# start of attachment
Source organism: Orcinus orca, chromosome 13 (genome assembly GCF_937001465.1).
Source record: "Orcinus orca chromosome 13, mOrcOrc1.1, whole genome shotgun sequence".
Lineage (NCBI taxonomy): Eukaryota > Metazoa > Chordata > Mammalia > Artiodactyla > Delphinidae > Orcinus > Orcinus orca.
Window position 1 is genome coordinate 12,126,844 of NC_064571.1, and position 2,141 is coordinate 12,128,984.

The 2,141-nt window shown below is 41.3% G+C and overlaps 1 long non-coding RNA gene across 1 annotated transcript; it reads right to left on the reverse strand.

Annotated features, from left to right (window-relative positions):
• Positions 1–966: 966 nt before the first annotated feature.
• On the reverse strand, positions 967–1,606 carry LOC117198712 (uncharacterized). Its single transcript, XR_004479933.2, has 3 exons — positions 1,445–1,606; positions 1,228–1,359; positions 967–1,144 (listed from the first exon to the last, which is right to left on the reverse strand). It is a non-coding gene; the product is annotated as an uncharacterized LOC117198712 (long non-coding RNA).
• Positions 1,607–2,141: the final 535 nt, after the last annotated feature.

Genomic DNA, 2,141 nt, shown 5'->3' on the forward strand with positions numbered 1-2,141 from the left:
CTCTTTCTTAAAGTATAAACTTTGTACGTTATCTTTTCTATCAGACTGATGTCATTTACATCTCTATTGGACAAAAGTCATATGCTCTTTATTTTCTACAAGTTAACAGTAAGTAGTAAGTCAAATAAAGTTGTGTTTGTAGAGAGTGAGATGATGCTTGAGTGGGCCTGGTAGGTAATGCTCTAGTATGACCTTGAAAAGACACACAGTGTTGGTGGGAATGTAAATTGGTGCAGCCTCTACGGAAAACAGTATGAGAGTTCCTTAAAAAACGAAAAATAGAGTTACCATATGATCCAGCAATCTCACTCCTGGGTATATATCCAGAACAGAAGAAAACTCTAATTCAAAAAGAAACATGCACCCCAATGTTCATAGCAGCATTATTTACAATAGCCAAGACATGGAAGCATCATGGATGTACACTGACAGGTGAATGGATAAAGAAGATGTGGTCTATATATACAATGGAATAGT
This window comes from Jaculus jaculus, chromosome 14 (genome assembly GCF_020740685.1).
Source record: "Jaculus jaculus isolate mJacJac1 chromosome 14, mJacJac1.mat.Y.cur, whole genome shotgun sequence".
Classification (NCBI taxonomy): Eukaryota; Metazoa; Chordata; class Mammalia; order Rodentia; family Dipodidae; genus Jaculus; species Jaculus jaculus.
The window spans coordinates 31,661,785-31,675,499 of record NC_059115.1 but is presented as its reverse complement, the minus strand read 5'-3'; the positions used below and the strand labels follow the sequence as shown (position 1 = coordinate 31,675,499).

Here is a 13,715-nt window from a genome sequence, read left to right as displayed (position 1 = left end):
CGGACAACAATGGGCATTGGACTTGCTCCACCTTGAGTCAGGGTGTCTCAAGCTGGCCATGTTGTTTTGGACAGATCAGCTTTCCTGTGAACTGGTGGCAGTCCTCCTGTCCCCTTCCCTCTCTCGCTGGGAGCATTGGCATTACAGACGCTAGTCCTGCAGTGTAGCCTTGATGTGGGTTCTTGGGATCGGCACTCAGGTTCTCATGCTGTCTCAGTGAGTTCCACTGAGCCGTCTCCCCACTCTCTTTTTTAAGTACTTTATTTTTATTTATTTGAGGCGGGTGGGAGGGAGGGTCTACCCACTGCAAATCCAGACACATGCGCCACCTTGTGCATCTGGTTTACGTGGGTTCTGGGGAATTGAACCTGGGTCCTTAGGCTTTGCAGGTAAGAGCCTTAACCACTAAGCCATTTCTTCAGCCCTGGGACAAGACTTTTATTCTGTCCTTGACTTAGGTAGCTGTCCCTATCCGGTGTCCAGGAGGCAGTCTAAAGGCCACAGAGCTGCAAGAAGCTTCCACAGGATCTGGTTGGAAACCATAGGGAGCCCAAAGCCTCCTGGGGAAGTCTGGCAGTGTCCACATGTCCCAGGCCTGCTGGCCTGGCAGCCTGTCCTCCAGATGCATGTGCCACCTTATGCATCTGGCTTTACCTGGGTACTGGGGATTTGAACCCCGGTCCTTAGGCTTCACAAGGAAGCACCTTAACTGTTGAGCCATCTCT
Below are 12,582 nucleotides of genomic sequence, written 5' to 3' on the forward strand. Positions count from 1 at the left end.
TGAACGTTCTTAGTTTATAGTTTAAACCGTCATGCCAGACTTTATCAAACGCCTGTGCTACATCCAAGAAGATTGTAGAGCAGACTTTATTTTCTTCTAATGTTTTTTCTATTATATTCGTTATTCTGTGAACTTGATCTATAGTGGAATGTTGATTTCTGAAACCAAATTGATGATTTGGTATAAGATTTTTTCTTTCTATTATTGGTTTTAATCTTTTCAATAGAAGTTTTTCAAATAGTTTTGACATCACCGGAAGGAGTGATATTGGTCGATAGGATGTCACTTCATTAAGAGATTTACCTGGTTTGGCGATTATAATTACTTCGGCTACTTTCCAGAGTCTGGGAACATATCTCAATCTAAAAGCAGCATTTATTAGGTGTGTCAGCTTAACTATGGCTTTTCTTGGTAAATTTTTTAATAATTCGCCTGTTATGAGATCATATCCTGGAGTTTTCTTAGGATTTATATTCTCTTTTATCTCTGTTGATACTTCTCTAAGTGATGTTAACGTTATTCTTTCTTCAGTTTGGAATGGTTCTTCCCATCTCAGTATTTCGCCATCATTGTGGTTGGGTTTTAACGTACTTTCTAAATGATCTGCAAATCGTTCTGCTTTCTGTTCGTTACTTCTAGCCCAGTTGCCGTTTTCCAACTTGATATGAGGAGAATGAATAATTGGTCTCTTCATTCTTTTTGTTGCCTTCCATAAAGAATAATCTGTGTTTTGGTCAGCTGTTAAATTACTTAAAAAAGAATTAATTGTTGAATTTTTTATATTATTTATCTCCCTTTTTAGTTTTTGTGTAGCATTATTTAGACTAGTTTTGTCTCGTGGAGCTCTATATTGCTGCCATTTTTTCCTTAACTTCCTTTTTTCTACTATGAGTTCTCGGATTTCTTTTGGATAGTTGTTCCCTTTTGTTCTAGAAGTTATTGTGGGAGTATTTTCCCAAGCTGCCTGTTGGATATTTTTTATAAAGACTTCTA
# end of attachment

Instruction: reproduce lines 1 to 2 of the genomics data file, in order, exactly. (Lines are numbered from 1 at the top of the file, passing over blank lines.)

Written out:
Source organism: Orcinus orca, chromosome 13 (genome assembly GCF_937001465.1).
Source record: "Orcinus orca chromosome 13, mOrcOrc1.1, whole genome shotgun sequence".